Bruxism is clenching or grinding your teeth, often without being aware that your are doing it. In the United States, bruxism affects an estimated 30 to 40 million children and adults.
Some people grind their teeth only during sleep; this condition is called "nocturnal bruxism" or "sleep-related bruxism." Others grind their teeth during the daytime as well, most often during situations that make them feel tense or anxious. People with severe bruxism can fracture dental fillings or cause other types of tooth damage. Severe bruxism has also been blamed for some cases of temporomandibular joint dysfunction (TMD), mysterious morning headaches and unexplained facial pain.
Bruxism can have a variety of psychological and physical causes. In many cases, it has been linked to stress, but it can also simply be the body's reaction to the teeth being aligned wrong or a poor bite (the way the teeth come together). Bruxism can sometimes occur as a complication of severe brain injury, or a symptom of certain rare neuromuscular diseases involving the face. Bruxism also can be an uncommon side effect of some psychiatric medications, including antidepressant medications, including fluoxetine (Prozac), sertraline (Zoloft) and paroxetine (Paxil).
Symptoms of bruxism include:
Rhythmic contractions of the jaw muscles
A grinding sound at night, which may disturb the sleep of someone who shares a bedroom with a "bruxer"
A dull morning headache
Jaw muscles that are tight or painful, especially in the morning
Chronic facial pain
Damaged teeth, fractured dental fillings and injured gums
Your dentist will ask about your current life stresses, your general dental health and your daily medications. He or she also will want to know whether you routinely drink beverages containing alcohol or caffeine, because both of these chemicals seem to increase the tendency to grind your teeth.
If you share your bedroom, the dentist also may want to ask that person about your sleep habits, especially about any unusual grinding sounds heard during the night.
Your dentist will examine you, paying special attention to your mouth and jaw. During this exam, your dentist will check for tenderness in your jaw muscles, as well as for any obvious dental abnormalities, such as broken teeth, missing teeth or poor tooth alignment. If your dentist suspects that you have bruxism that is related to dental problems, he or she may conduct a more detailed assessment. In addition to checking your "bite," the dentist will examine your teeth and gums for damage caused by bruxism. The dentist will also take a series of mouth X-rays.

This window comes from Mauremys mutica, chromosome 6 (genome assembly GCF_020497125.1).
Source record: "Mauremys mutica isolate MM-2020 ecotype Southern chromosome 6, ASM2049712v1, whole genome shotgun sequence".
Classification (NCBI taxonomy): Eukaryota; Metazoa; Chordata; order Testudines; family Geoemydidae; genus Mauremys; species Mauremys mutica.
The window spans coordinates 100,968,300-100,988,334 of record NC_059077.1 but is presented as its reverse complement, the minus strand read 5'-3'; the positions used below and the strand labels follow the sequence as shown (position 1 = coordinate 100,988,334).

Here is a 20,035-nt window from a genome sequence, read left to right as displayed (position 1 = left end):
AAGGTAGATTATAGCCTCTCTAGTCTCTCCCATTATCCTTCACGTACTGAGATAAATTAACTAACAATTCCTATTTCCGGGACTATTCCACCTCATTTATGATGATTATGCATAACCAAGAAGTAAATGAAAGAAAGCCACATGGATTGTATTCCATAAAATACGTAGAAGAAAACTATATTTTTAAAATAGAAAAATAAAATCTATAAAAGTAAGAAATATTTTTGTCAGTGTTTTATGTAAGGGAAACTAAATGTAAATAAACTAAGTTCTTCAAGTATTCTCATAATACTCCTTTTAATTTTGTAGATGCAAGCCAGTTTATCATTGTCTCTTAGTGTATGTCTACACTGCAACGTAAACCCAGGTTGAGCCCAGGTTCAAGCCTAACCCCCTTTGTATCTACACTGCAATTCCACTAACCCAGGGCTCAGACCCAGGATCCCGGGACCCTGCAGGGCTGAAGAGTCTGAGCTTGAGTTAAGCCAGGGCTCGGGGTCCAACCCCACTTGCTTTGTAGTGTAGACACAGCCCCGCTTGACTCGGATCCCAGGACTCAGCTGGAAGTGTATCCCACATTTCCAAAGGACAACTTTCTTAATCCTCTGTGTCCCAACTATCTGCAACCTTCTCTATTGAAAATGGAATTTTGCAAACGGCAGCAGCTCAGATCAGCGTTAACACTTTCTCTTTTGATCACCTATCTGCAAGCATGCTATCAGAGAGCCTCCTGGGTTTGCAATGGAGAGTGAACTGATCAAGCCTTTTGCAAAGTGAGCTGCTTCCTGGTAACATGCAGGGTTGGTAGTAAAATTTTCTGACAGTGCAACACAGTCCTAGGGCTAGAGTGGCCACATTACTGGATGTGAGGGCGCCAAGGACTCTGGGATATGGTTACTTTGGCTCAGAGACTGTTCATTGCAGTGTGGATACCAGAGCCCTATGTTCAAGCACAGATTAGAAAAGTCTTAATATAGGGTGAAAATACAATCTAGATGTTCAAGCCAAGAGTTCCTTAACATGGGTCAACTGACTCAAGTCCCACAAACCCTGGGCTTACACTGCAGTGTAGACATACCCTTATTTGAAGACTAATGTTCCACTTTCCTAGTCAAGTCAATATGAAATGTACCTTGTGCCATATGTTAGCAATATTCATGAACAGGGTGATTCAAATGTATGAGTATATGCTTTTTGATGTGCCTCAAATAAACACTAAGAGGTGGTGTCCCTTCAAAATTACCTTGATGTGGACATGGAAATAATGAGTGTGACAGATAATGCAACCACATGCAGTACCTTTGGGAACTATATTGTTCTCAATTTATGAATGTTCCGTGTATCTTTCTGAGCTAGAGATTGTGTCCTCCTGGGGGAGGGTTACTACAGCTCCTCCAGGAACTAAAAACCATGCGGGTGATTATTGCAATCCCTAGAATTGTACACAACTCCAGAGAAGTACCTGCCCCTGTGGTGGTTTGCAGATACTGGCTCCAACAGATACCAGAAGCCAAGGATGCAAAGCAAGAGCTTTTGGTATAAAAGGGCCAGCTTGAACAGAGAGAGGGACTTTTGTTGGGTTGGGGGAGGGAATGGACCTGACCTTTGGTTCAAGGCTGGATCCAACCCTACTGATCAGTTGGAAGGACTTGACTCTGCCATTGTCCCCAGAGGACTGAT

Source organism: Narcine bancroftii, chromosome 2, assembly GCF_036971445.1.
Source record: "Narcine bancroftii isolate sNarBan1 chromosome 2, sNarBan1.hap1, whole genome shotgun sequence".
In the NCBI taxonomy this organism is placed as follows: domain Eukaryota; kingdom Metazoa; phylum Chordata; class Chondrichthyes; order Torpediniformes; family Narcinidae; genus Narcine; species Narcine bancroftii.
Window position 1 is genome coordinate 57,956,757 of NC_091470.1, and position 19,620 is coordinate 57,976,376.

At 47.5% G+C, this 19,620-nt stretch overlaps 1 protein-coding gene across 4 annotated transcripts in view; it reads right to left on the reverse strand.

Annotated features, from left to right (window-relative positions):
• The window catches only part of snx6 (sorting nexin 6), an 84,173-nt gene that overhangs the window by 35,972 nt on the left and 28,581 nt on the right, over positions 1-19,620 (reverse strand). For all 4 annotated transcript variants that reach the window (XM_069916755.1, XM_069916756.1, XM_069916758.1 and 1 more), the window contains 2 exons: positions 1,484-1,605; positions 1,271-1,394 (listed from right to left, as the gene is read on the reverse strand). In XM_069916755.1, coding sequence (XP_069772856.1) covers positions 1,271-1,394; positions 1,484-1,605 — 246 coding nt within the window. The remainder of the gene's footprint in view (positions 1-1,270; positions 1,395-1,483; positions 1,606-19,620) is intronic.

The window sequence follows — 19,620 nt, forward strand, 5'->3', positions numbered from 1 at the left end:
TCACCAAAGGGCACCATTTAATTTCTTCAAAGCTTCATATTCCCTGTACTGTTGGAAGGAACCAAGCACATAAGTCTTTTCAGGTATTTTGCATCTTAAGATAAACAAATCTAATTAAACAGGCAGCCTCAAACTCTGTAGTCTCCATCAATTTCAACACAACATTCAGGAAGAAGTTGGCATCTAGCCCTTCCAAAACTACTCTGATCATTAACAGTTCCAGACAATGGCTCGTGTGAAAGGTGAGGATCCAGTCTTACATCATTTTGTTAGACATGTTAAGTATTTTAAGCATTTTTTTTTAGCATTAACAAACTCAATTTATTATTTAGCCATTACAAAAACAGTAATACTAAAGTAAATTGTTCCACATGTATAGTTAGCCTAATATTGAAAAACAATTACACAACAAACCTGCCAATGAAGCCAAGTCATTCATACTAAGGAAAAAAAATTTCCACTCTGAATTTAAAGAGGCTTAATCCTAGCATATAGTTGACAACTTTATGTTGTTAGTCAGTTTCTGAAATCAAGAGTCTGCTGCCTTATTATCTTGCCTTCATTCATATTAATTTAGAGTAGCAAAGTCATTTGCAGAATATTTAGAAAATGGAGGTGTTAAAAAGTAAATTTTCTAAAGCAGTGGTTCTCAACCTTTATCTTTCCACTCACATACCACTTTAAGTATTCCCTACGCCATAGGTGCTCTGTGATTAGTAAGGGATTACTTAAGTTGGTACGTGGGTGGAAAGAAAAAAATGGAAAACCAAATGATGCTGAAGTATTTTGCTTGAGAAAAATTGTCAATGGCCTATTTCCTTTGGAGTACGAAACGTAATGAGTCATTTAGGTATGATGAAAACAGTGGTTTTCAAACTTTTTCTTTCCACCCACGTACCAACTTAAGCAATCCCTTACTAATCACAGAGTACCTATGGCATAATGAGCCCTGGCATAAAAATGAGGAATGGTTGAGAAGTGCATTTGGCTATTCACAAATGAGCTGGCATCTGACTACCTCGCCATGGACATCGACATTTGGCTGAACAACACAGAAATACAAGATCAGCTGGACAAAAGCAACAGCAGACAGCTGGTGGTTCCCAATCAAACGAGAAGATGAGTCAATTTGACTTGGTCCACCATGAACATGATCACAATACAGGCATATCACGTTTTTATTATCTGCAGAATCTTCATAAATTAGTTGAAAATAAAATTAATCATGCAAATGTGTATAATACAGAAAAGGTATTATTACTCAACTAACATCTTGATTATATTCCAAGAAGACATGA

If your child grinds or clenches his or her teeth, discuss the problem with your family dentist. Although many children eventually outgrow bruxism, even short-term tooth grinding can cause damage to your child's permanent teeth.
Of all children who brux between the ages of 3 and 10, more than half will stop spontaneously by age 13.
In teenagers and adults, how long bruxism lasts depends on its cause. For example, bruxism can last for many years if it is related to a stressful life situation that doesn't go away. However, if bruxism is being caused by a dental problem, it should stop when the teeth are repaired and realigned — often within a few dental visits.
If your bruxism is related to stress, you may be able to prevent the problem by seeking professional counseling or by using strategies to help you learn to relax. Also, try cutting down on stimulants such as tobacco and caffeine.
In both children and adults, tooth damage related to bruxism can be prevented by wearing a night bite plate or a bite splint (a dental appliance worn at night to stop teeth grinding).
The treatment of bruxism varies depending on its cause:
Stress — If you have bruxism that is stress-related, your dentist or physician may recommend professional counseling, psychotherapy, biofeedback exercises or other strategies to help you relax. Your dentist or physician also may prescribe muscle relaxant medications to temporarily ease the spasm in your clenched and overworked jaw. If conventional therapy does not help, your dentist may refer you to an oral surgeon who may inject botulinum toxin directly into your jaw muscles (to temporarily interfere with muscle contractions).
Dental problems — If your bruxism is related to tooth problems, your dentist will probably treat it with occlusal therapy (to correct tooth alignment). In severe cases, your dentist may need to use onlays or crowns to entirely reshape the biting surfaces of your teeth.
Brain injury or neuromuscular illness — Your bruxism may be especially hard to treat if you have these medical problems. Your oral surgeon may give you injections of botulinum toxin if more conservative treatments fail.
Medication — If you develop bruxism as a side effect of antidepressant medications, your doctor either can switch you to a different drug or give you another medication to counteract your bruxism.
When To Call A Professional
Call your physician or dentist if you have symptoms of bruxism, or if you are told that you grind your teeth while you sleep.
Also, make a dental appointment immediately if you fracture a tooth, lose a filling, or notice that your teeth are becoming abnormally loose in their sockets.
Even without special treatment, more than half of young children with bruxism stop grinding their teeth by age 13. Until your child stops bruxing on his or her own, your dentist can fit your child with a night bite plate to prevent excessive tooth wear. This device is effective in almost all children who use it as directed.
In teenagers and adults, the outlook is excellent if bruxism is treated properly. Even if all other therapies fail, injections of botulinum toxin can temporarily stop bruxism in most patients.